Getting carriers to go along with that for anyone else is an uphill battle. The iPhone basically got one carrier to agree to this scheme, and everyone else has to go along with it because it's just that awesome (supposedly), and sells that much. But they aren't happy about it, and I'm sure they don't really want to let it happen again.

Assuming microsoft supports it further, I could go for their model of 'carrier approved, or you get a developer unlock, but you take your chances with developer unlock', over the android model of.. uh... each carrier runs its own show, or the apple model of 'we tell you what show you wanted to watch'.

Re:Apple doesn't get enough credit here (0)

Anonymous Coward | more than 2 years ago | (#38628694)

Who voted this as 'insightful'?! It's not even true! Apple support updates back to the iPhone 3GS, that's 3 models. Sure, that's as many as HTC will knock out over a lunchtime on a slow day but it's not one model. Every owner of any of those three models has been able to update whenever they were ready, not when the carrier decided to allow it. Also, the Model T introduced the moving production line, so I wouldn't be so quick to criticize.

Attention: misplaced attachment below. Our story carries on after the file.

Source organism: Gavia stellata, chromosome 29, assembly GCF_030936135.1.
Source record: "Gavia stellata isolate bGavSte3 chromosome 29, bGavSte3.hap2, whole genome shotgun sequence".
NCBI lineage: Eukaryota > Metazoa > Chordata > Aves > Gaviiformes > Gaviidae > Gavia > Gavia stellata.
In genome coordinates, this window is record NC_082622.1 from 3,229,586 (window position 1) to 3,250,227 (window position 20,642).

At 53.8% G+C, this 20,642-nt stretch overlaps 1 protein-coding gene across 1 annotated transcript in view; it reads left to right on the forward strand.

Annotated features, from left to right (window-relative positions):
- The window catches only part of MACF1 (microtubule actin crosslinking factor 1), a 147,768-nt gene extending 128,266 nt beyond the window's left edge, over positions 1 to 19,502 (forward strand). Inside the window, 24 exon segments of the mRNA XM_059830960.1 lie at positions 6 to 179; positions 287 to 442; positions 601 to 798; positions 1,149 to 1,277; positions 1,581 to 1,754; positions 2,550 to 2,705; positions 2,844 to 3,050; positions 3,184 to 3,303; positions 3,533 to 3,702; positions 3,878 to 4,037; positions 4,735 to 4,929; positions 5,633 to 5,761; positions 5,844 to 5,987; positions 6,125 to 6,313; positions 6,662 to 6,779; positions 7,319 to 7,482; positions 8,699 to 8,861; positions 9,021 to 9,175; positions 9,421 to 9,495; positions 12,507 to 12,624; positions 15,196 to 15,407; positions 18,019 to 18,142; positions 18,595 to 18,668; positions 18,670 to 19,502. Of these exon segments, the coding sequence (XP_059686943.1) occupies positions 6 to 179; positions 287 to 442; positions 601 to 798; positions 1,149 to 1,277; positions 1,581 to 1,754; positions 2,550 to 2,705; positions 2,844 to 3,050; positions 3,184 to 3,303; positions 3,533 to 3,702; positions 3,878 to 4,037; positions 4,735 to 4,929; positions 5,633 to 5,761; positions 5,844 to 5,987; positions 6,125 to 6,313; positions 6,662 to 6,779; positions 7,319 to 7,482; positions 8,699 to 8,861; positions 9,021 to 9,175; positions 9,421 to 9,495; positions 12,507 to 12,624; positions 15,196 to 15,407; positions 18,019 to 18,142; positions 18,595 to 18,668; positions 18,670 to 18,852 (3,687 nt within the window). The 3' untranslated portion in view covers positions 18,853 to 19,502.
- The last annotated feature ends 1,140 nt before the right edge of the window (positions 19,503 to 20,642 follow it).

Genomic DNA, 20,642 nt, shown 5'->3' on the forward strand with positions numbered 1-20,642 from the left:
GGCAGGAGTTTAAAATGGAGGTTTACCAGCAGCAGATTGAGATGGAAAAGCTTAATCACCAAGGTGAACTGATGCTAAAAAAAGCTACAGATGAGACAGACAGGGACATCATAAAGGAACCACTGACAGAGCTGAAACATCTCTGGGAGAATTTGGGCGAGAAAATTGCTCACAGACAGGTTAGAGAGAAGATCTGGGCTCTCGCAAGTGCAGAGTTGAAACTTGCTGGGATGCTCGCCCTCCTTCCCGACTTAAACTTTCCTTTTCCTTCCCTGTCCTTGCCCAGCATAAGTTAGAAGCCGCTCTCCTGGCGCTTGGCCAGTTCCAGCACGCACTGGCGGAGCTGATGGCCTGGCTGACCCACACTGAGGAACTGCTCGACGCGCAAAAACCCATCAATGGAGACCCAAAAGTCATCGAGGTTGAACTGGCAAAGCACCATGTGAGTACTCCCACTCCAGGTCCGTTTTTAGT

700,000 New Android Phones A Day (3, Interesting)

AddisonW (2318666) | more than 2 years ago | (#38627596)

http://www.businessinsider.com/android-activations-2011-12 [businessinsider.com]

"The other mobile OS makers need to make the same sort of change or they fear annoying what users they have left."

Boggle.

Re:700,000 New Android Phones A Day (3, Insightful)

sapphire wyvern (1153271) | more than 2 years ago | (#38627660)

Well, Android is selling like cocaine hotcakes.

But I, for one, am sick of getting no support from the manufacturers of my last two Android phones. Next time I'm up for a new phone, I am going to give the iPhone very serious consideration.

Maybe it's only nerds like me and other Slashdot posters who care about getting OS updates for their phones, rather than the general market... but it is a major shortcoming of the Android ecosystem when compared to Apple's offering.

Re:700,000 New Android Phones A Day (3, Insightful)

woodsbury (1581559) | more than 2 years ago | (#38627702)

Well, if you want Android but you want to get updates straight from the OS manufacturer like you do with the iPhone... then get a Nexus? That's what they're for.